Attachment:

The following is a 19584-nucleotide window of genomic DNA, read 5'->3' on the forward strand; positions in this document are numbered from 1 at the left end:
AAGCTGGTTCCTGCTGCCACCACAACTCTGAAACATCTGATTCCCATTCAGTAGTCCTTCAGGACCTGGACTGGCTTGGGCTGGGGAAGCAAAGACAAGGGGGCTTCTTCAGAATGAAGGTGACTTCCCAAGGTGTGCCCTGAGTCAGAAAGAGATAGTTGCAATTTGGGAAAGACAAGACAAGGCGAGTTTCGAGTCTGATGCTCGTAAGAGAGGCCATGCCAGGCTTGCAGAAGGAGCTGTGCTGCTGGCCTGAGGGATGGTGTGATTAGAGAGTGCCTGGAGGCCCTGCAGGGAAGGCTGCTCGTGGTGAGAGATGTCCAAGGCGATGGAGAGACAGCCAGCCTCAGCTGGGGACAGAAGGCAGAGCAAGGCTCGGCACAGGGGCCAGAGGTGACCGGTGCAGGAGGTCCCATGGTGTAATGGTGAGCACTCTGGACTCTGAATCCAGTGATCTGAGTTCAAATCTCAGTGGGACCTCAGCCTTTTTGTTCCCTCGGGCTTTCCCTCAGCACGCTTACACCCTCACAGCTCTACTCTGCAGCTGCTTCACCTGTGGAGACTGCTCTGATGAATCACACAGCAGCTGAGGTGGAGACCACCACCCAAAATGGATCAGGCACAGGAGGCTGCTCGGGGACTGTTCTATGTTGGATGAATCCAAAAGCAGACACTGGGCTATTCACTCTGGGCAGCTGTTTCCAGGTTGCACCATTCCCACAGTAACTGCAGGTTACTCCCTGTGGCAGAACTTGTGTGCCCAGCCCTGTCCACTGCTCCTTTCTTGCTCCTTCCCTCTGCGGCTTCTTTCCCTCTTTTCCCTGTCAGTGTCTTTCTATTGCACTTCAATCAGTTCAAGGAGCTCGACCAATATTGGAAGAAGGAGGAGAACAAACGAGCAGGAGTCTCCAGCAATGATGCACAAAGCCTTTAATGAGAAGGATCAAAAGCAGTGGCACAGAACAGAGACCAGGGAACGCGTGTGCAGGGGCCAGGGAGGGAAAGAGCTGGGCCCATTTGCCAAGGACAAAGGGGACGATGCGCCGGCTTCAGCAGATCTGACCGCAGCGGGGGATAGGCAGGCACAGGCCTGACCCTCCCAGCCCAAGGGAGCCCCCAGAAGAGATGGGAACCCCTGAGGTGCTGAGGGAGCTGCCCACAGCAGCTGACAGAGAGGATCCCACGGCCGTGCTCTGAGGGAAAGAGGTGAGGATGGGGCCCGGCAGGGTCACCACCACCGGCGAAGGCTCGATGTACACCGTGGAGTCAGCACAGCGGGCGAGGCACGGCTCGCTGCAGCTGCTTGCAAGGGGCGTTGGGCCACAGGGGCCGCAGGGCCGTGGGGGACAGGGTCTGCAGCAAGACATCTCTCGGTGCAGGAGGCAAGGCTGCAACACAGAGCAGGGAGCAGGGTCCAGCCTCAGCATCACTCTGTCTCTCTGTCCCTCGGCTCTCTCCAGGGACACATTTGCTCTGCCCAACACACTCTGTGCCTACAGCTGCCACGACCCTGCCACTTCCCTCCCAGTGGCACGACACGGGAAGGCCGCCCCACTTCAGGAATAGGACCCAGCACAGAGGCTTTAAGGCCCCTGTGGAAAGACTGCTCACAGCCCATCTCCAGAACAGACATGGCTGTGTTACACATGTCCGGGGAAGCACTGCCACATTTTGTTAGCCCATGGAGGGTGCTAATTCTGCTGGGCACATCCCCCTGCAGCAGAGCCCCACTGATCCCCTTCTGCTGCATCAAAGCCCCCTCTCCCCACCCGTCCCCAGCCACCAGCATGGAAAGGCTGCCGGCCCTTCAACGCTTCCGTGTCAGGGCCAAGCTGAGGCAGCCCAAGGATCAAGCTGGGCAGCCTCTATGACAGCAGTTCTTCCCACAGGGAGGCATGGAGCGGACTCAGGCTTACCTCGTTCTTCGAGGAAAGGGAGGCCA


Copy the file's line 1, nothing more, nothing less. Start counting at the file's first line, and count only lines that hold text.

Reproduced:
The following is a 19584-nucleotide window of genomic DNA, read 5'->3' on the forward strand; positions in this document are numbered from 1 at the left end: